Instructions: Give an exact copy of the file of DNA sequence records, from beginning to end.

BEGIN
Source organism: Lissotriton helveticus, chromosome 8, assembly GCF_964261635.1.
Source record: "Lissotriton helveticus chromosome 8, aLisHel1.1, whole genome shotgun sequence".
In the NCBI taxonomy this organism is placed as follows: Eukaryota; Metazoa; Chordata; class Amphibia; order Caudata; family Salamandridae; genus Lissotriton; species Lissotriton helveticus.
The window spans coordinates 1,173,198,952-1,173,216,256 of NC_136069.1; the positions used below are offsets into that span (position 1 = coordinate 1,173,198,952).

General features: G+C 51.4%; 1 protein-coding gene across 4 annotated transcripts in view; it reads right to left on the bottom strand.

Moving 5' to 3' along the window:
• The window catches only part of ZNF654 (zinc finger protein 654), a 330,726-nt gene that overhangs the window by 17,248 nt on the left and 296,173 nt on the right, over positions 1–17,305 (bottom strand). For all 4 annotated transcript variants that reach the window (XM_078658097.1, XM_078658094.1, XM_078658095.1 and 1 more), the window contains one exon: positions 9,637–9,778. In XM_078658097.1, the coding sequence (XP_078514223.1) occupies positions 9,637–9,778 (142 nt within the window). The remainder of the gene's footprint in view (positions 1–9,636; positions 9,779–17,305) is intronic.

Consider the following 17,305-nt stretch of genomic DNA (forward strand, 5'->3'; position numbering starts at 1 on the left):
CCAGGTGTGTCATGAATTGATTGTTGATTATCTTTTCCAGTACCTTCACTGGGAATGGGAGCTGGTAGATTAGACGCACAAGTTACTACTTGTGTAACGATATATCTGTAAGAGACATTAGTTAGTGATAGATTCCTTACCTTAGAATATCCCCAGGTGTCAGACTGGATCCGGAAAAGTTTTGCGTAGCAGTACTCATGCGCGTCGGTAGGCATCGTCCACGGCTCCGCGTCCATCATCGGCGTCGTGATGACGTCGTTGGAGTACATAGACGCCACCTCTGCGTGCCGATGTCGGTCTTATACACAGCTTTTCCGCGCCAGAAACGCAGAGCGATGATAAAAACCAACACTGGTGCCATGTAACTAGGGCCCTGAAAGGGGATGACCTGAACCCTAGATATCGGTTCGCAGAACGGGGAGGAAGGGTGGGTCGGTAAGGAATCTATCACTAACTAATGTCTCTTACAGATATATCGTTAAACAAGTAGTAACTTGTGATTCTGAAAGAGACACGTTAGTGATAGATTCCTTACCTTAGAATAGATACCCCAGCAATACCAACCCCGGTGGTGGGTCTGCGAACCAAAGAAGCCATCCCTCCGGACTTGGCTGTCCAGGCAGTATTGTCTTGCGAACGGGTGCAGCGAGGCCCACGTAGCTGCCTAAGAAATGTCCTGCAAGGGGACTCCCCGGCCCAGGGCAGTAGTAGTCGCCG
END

Source organism: Lissotriton helveticus, chromosome 8, assembly GCF_964261635.1.
Source record: "Lissotriton helveticus chromosome 8, aLisHel1.1, whole genome shotgun sequence".
In the NCBI taxonomy this organism is placed as follows: Eukaryota; Metazoa; Chordata; class Amphibia; order Caudata; family Salamandridae; genus Lissotriton; species Lissotriton helveticus.
The window spans coordinates 1,173,198,952-1,173,216,256 of NC_136069.1; the positions used below are offsets into that span (position 1 = coordinate 1,173,198,952).

General features: G+C 51.4%; 1 protein-coding gene across 4 annotated transcripts in view; it reads right to left on the bottom strand.

Moving 5' to 3' along the window:
• The window catches only part of ZNF654 (zinc finger protein 654), a 330,726-nt gene that overhangs the window by 17,248 nt on the left and 296,173 nt on the right, over positions 1–17,305 (bottom strand). For all 4 annotated transcript variants that reach the window (XM_078658097.1, XM_078658094.1, XM_078658095.1 and 1 more), the window contains one exon: positions 9,637–9,778. In XM_078658097.1, the coding sequence (XP_078514223.1) occupies positions 9,637–9,778 (142 nt within the window). The remainder of the gene's footprint in view (positions 1–9,636; positions 9,779–17,305) is intronic.

Consider the following 17,305-nt stretch of genomic DNA (forward strand, 5'->3'; position numbering starts at 1 on the left):
CCAGGTGTGTCATGAATTGATTGTTGATTATCTTTTCCAGTACCTTCACTGGGAATGGGAGCTGGTAGATTAGACGCACAAGTTACTACTTGTGTAACGATATATCTGTAAGAGACATTAGTTAGTGATAGATTCCTTACCTTAGAATATCCCCAGGTGTCAGACTGGATCCGGAAAAGTTTTGCGTAGCAGTACTCATGCGCGTCGGTAGGCATCGTCCACGGCTCCGCGTCCATCATCGGCGTCGTGATGACGTCGTTGGAGTACATAGACGCCACCTCTGCGTGCCGATGTCGGTCTTATACACAGCTTTTCCGCGCCAGAAACGCAGAGCGATGATAAAAACCAACACTGGTGCCATGTAACTAGGGCCCTGAAAGGGGATGACCTGAACCCTAGATATCGGTTCGCAGAACGGGGAGGAAGGGTGGGTCGGTAAGGAATCTATCACTAACTAATGTCTCTTACAGATATATCGTTAAACAAGTAGTAACTTGTGATTCTGAAAGAGACACGTTAGTGATAGATTCCTTACCTTAGAATAGATACCCCAGCAATACCAACCCCGGTGGTGGGTCTGCGAACCAAAGAAGCCATCCCTCCGGACTTGGCTGTCCAGGCAGTATTGTCTTGCGAACGGGTGCAGCGAGGCCCACGTAGCTGCCTAAGAAATGTCCTGCAAGGGGACTCCCCGGCCCAGGGCAGTAGTAGTCGCCG